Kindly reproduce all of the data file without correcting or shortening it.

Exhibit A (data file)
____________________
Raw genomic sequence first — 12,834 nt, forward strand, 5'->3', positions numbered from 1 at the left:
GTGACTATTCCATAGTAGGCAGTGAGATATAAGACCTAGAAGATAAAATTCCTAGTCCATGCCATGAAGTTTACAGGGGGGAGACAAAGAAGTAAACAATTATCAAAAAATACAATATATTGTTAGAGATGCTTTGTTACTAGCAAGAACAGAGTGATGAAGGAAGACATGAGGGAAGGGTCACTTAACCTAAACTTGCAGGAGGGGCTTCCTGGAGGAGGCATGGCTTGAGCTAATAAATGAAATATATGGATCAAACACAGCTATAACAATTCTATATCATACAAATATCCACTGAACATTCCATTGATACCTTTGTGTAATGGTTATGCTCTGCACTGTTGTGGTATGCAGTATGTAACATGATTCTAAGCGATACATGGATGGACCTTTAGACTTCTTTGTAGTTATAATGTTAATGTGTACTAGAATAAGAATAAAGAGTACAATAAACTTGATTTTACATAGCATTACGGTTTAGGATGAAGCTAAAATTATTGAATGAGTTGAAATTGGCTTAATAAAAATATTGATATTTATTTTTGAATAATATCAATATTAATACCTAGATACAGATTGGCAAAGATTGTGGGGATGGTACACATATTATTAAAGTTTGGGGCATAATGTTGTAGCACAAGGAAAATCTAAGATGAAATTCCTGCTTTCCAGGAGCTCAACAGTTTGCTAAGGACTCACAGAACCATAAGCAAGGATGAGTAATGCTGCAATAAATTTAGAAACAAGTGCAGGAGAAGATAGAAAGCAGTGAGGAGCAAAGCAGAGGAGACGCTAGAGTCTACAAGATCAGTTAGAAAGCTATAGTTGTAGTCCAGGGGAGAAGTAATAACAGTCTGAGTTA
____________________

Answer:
Raw genomic sequence first — 12,834 nt, forward strand, 5'->3', positions numbered from 1 at the left:
GTGACTATTCCATAGTAGGCAGTGAGATATAAGACCTAGAAGATAAAATTCCTAGTCCATGCCATGAAGTTTACAGGGGGGAGACAAAGAAGTAAACAATTATCAAAAAATACAATATATTGTTAGAGATGCTTTGTTACTAGCAAGAACAGAGTGATGAAGGAAGACATGAGGGAAGGGTCACTTAACCTAAACTTGCAGGAGGGGCTTCCTGGAGGAGGCATGGCTTGAGCTAATAAATGAAATATATGGATCAAACACAGCTATAACAATTCTATATCATACAAATATCCACTGAACATTCCATTGATACCTTTGTGTAATGGTTATGCTCTGCACTGTTGTGGTATGCAGTATGTAACATGATTCTAAGCGATACATGGATGGACCTTTAGACTTCTTTGTAGTTATAATGTTAATGTGTACTAGAATAAGAATAAAGAGTACAATAAACTTGATTTTACATAGCATTACGGTTTAGGATGAAGCTAAAATTATTGAATGAGTTGAAATTGGCTTAATAAAAATATTGATATTTATTTTTGAATAATATCAATATTAATACCTAGATACAGATTGGCAAAGATTGTGGGGATGGTACACATATTATTAAAGTTTGGGGCATAATGTTGTAGCACAAGGAAAATCTAAGATGAAATTCCTGCTTTCCAGGAGCTCAACAGTTTGCTAAGGACTCACAGAACCATAAGCAAGGATGAGTAATGCTGCAATAAATTTAGAAACAAGTGCAGGAGAAGATAGAAAGCAGTGAGGAGCAAAGCAGAGGAGACGCTAGAGTCTACAAGATCAGTTAGAAAGCTATAGTTGTAGTCCAGGGGAGAAGTAATAACAGTCTGAGTTA